About this Site

Dog at window

The Aim of this Site

The main aim of this site is to provide prospective pedigree dog owners with information about the possible health issues each breed suffers so that they can make informed choices when they decide what breed of dog they want.  Owners will be able to find, for example, lists of diseases to which certain breeds are predisposed and more in depth articles about particular breeds.

A secondary aim is to make a contribution, however small it may be, towards bringing pressure to bear on dog breeders, kennel clubs and dog breed associations, to change their breeding practices and breed standards.

Once upon a time

Once upon a time dog breeds were created by selective breeding to be suitable for specific tasks, such as  herding, guarding and hunting. Today it is more likely that they are bred for their looks and to conform to written breed standards drawn up by a kennel club or a breed association. These breed standards often include requirements for physical characteristics that are frequently detrimental to the dog’s  health. This has led to Dachshunds, for example, having backs that are too long in proportion to their legs, making them more susceptible to spinal problems and Bulldogs, Pekinese and Pugs with faces that are too flat making it difficult for them to even breathe properly. One report states that over 50% of Cavalier King Charles Spaniels, which is the most popular toy breed in the UK, suffer from syringomyelia, which causes chronic head and neck pain. Another report on the same breed suggests that 59% of them will develop a heart murmur by the time they are 4 years old. The problems suffered by this breed are hardly surprising when one considers that all the Cavalier King Charles Spaniels existing in the world today are believed to have descended from only SIX breed founder dogs!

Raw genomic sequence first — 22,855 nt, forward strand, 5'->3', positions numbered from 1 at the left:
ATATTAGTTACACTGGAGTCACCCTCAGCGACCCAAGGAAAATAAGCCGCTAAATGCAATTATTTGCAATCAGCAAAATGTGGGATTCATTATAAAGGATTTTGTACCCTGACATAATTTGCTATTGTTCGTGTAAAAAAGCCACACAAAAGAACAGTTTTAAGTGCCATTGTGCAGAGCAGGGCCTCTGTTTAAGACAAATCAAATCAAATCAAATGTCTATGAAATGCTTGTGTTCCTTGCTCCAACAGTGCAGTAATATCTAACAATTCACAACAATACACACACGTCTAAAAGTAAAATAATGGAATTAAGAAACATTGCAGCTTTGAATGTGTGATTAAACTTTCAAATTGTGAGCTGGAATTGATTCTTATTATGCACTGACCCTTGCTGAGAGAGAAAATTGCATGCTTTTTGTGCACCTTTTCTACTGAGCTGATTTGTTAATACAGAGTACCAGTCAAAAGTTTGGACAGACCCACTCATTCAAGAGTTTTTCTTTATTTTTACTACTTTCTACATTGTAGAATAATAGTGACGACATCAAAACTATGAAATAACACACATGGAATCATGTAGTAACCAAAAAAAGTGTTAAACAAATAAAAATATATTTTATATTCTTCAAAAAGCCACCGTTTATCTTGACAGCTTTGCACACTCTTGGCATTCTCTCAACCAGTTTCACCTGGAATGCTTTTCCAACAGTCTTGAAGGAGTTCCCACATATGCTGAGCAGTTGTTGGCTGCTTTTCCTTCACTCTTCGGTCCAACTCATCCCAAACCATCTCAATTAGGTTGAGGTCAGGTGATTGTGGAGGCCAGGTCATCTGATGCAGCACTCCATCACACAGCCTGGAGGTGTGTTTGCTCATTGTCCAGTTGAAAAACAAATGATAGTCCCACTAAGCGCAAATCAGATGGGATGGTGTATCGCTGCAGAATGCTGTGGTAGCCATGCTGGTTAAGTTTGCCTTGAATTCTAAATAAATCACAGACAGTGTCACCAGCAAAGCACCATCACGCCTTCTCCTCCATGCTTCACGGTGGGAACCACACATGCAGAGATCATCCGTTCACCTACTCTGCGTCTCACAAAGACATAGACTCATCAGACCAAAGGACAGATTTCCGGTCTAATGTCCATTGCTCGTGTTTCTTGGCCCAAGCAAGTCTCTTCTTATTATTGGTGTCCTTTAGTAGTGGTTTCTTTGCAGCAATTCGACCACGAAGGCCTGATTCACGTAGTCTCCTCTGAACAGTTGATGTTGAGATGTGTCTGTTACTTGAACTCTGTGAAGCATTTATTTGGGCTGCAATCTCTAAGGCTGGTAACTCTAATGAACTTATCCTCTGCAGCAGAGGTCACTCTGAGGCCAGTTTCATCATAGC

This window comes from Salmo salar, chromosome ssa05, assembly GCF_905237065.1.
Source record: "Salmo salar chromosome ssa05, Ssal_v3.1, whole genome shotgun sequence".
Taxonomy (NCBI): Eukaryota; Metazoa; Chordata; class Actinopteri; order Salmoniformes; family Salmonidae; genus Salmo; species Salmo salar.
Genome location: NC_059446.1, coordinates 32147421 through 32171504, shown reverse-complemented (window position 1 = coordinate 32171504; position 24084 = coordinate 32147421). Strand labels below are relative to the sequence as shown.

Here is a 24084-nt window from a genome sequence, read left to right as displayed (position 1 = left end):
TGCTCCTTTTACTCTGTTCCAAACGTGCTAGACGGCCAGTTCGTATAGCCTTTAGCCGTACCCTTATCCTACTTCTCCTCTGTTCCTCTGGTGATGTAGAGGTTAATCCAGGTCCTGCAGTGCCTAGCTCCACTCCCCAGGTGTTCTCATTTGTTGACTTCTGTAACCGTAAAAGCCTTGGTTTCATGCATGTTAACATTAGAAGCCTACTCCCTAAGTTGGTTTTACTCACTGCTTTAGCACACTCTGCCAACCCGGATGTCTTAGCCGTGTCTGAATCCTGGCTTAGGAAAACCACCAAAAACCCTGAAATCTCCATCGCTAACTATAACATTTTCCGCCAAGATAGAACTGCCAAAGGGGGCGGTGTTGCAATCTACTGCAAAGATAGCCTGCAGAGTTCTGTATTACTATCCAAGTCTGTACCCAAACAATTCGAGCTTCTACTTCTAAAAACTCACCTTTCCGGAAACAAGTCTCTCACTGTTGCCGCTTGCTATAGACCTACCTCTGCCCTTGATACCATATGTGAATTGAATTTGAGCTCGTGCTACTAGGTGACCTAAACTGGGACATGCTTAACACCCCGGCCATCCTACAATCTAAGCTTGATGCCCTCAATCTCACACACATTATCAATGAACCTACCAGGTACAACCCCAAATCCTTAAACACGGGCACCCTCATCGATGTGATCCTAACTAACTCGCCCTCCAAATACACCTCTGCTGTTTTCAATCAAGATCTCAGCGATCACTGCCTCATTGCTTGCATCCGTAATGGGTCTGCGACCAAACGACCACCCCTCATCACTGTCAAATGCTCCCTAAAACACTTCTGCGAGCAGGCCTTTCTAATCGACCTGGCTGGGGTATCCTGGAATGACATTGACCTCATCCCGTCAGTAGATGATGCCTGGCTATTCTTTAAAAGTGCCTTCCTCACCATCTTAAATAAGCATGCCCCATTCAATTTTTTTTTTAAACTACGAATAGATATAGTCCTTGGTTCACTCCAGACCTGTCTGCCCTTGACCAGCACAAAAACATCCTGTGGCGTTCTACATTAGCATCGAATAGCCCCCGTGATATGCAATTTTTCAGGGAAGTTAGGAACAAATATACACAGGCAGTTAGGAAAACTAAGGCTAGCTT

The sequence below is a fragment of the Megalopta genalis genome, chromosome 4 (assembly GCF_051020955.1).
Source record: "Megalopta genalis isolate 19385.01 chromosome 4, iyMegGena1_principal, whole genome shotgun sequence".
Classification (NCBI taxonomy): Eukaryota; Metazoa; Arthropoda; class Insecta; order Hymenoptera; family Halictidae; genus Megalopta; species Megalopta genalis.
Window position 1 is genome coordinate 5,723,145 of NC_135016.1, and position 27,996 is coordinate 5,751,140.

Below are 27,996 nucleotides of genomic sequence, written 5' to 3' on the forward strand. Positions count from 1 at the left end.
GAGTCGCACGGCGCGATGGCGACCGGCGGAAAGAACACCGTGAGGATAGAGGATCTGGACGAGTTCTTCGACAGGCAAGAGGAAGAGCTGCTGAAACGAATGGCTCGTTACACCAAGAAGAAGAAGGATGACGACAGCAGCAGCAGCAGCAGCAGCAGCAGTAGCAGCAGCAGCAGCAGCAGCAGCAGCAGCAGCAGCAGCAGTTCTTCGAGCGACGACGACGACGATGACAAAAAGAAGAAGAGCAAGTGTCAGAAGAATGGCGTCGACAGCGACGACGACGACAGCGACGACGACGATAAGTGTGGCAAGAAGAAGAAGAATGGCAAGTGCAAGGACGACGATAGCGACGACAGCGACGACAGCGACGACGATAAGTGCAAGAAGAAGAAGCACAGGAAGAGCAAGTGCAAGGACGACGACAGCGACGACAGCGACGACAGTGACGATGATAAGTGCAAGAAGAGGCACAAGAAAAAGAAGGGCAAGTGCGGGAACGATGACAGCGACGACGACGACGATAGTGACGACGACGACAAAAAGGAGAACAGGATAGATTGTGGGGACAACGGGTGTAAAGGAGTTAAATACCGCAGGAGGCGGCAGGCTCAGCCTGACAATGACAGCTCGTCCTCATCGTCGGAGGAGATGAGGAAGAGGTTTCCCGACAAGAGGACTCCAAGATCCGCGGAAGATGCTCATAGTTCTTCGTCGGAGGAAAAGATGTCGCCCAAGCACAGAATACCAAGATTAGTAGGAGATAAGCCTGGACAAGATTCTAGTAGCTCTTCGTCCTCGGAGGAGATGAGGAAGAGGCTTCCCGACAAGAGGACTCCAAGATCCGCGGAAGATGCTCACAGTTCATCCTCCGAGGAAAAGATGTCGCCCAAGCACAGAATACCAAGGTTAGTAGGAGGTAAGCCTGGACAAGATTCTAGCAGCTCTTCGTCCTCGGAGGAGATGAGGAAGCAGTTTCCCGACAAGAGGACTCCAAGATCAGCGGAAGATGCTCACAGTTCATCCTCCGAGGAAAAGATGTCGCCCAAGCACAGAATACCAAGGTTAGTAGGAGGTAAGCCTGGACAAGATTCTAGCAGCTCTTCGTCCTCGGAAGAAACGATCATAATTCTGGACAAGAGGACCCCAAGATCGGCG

The exaggerated pursuit of conformity to breed standards has led to excessive inbreeding (breeders prefer the term “line breeding”) and therefore many diseases are inherited within breeds. Larger dog breeds suffer from inherited hip and elbow problems and a large number of eye problems are inherited by both large and small breeds.

Some experts believe that some pedigree dog breeds are being inbred out of existence and, given their lack of genetic diversity, if they were wild animals they would be on the endangered species list. Others have said that many breeds are literally falling to bits.

In a report published by the Genetics Society of America in 2008, which studied 10 representative dog breeds in the UK, the authors state that they found:

……extremely inbred dogs in each breed except the greyhound and estimate an inbreeding effective population size between 40 and 80 for all but 2 breeds. For all but 3 breeds, >90% of unique genetic variants are lost over six generations, indicating a dramatic effect of breeding patterns on genetic diversity.”

“Population Structure and Inbreeding From Pedigree Analysis of Purebred Dogs, Federico C. F. Calboli, Jeff Sampson, Neale Fretwell and David J. Balding”

3 Comments on "About this Site"

  1. briard owner | December 3, 2009 at 8:38 pm |

    First of all i would like to thank you guys for putting all of this information on 1 website.